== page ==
Research topic: Studying the role calreticulin protein plays in regulating osteoclast formation and its therapeutic potential to inhibit bone loss
Research results: Found that calreticulin inhibits osteoclast formation in an animal model
Patient care application of results: Potential use of calreticulin as a new, naturally occurring inhibitor of bone resorption.
Simplified patient care application: New treatment protocols that prevent bone loss
OREF grant recipient investigates a natural inhibitor of osteoclast formation
Jay D. Lenn
The process of bone remodeling is a balancing act between two cell types: osteoclasts that resorb bone and osteoblasts that form new bone. The molecules primarily responsible for regulating this balance have been well characterized in research. And the mechanism of age-associated bone loss—when osteoclasts outpace the work of osteoblasts—is also generally well-defined.
Filling in the remaining gaps in our understanding—such as defining more accurately the signaling pathways that regulate osteoclast formation and function—may suggest new targets for therapy. Charla R. Fischer, MD, assistant professor of orthopaedic surgery at Columbia University, is studying the role of the calreticulin protein in regulating osteoclast formation and the protein’s therapeutic potential to inhibit bone loss in women.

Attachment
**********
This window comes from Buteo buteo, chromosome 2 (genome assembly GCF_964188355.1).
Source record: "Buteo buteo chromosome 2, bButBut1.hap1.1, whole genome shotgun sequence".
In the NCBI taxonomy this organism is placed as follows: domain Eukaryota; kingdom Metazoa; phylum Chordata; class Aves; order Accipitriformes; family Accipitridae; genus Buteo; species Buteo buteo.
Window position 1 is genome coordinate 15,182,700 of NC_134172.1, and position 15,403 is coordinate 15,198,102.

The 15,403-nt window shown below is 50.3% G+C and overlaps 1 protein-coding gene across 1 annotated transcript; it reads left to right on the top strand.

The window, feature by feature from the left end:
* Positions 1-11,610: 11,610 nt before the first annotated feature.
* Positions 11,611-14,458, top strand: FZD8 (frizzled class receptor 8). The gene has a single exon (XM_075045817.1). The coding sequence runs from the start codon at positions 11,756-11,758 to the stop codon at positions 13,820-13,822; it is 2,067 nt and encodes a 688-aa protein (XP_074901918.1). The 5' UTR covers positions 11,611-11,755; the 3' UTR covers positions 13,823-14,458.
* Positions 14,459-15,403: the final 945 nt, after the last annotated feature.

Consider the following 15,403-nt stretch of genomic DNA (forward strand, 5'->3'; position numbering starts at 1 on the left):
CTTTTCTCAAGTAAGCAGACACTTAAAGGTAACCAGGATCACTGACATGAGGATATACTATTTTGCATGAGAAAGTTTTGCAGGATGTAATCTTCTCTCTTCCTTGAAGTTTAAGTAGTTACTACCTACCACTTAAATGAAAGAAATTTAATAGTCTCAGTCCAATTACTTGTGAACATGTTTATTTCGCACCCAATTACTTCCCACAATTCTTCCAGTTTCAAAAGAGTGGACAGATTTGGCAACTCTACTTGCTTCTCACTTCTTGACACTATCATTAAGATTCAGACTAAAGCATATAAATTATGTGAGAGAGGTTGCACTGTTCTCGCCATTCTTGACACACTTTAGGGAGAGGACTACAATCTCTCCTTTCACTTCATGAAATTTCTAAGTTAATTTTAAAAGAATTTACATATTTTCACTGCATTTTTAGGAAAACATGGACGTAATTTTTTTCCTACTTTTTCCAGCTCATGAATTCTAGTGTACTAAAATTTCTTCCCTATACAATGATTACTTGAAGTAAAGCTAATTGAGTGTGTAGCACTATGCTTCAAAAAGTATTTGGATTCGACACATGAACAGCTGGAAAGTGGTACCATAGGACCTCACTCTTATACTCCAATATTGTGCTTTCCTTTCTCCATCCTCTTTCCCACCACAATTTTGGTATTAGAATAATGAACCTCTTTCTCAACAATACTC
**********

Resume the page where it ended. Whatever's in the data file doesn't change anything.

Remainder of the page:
Dr. Fischer specializes in the surgical treatment of the spine, including interventions for treating osteoporosis-associated vertebral compression fractures.
“I started out with a question based on my patients’ needs,” Dr. Fischer said. “Now I’m looking at the question in the lab, and ultimately, I would like to use the answers to treat my patients more effectively. I’m particularly interested in how osteoporosis affects spine surgery. If the bone is weak, the results of surgery are not as good. If we can better understand how bone loss occurs, we may improve outcomes.”
Dr. Fischer’s work was supported by a 2014 Orthopaedic Research and Education Foundation (OREF) New Investigator Grant, a $50,000 award to advance the scientific training of next-generation orthopaedic surgeons by providing seed and start-up funding for promising research projects.